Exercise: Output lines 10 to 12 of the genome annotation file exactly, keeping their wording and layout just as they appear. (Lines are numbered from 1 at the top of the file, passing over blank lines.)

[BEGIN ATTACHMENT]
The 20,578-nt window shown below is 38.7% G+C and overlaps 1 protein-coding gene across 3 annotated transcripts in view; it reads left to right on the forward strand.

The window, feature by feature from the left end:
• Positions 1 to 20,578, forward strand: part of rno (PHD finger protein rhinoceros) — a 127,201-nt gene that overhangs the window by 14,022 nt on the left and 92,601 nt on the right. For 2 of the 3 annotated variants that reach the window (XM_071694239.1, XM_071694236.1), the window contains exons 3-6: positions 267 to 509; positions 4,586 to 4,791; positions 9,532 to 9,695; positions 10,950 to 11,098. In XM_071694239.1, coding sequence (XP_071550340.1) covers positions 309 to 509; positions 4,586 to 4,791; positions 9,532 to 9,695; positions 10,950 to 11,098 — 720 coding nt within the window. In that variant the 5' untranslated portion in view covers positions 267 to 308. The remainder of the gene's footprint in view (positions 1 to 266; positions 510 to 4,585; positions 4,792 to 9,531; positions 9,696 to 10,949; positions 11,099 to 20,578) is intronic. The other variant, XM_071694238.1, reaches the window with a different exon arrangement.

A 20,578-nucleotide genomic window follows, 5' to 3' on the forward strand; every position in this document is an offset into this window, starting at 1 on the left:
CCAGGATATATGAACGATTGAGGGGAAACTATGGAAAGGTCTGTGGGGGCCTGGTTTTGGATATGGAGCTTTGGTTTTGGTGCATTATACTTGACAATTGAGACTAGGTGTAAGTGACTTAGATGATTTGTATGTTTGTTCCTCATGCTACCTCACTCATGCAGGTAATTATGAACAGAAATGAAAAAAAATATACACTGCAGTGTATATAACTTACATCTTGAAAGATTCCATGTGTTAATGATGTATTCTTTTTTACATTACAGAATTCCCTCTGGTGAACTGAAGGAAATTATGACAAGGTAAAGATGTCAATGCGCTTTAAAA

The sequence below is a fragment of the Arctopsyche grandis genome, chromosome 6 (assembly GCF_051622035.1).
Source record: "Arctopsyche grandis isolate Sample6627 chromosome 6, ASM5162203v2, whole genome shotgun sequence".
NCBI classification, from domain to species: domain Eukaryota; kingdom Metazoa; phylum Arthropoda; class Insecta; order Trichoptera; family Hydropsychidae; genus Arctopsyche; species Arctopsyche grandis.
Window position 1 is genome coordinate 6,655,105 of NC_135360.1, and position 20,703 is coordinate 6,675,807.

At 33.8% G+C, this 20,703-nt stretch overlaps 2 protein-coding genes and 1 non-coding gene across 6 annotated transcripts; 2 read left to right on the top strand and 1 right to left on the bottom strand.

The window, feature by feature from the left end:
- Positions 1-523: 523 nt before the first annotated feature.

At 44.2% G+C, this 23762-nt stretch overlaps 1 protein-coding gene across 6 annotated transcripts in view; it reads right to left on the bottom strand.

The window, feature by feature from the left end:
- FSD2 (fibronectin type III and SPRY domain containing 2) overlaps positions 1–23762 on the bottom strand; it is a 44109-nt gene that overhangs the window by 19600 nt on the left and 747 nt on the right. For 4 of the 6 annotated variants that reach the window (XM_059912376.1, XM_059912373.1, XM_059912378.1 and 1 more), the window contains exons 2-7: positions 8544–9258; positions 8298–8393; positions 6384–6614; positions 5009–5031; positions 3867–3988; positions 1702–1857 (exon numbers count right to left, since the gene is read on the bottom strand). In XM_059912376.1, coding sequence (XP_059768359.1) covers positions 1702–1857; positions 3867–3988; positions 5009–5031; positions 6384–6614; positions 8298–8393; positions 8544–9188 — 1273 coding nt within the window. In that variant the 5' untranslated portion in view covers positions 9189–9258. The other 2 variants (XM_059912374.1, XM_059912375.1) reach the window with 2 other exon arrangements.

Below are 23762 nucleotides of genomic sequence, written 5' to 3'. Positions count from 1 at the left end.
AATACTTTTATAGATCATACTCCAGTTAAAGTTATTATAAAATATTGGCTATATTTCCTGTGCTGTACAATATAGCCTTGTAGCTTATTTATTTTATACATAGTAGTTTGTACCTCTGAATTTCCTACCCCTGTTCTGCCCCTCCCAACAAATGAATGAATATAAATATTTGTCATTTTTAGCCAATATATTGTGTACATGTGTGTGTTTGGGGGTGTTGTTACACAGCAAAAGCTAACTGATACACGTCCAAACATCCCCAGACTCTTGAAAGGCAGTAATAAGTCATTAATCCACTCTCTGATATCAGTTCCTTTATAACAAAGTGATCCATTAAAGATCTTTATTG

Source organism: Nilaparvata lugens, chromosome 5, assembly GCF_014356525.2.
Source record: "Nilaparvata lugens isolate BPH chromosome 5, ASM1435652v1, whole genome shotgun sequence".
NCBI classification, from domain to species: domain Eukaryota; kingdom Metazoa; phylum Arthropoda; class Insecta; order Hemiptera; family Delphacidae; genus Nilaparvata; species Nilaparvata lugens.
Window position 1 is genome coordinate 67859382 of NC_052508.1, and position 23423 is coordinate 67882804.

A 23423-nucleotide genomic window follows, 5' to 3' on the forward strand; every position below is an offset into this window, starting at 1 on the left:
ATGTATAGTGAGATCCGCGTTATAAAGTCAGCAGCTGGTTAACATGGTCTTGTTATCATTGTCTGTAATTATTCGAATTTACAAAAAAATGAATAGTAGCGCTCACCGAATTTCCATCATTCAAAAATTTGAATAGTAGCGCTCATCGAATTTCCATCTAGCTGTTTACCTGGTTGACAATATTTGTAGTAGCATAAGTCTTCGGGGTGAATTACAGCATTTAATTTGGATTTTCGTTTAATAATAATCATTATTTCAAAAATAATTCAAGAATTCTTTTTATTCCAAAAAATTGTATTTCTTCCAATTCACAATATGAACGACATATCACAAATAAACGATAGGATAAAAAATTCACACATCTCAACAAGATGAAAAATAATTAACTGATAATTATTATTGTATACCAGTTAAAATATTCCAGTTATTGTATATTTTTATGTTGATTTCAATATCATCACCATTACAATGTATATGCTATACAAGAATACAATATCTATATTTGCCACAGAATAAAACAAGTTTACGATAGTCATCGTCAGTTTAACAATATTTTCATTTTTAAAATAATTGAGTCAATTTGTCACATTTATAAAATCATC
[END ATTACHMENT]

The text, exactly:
At 33.8% G+C, this 20,703-nt stretch overlaps 2 protein-coding genes and 1 non-coding gene across 6 annotated transcripts; 2 read left to right on the top strand and 1 right to left on the bottom strand.

The window, feature by feature from the left end:
- Positions 1-523: 523 nt before the first annotated feature.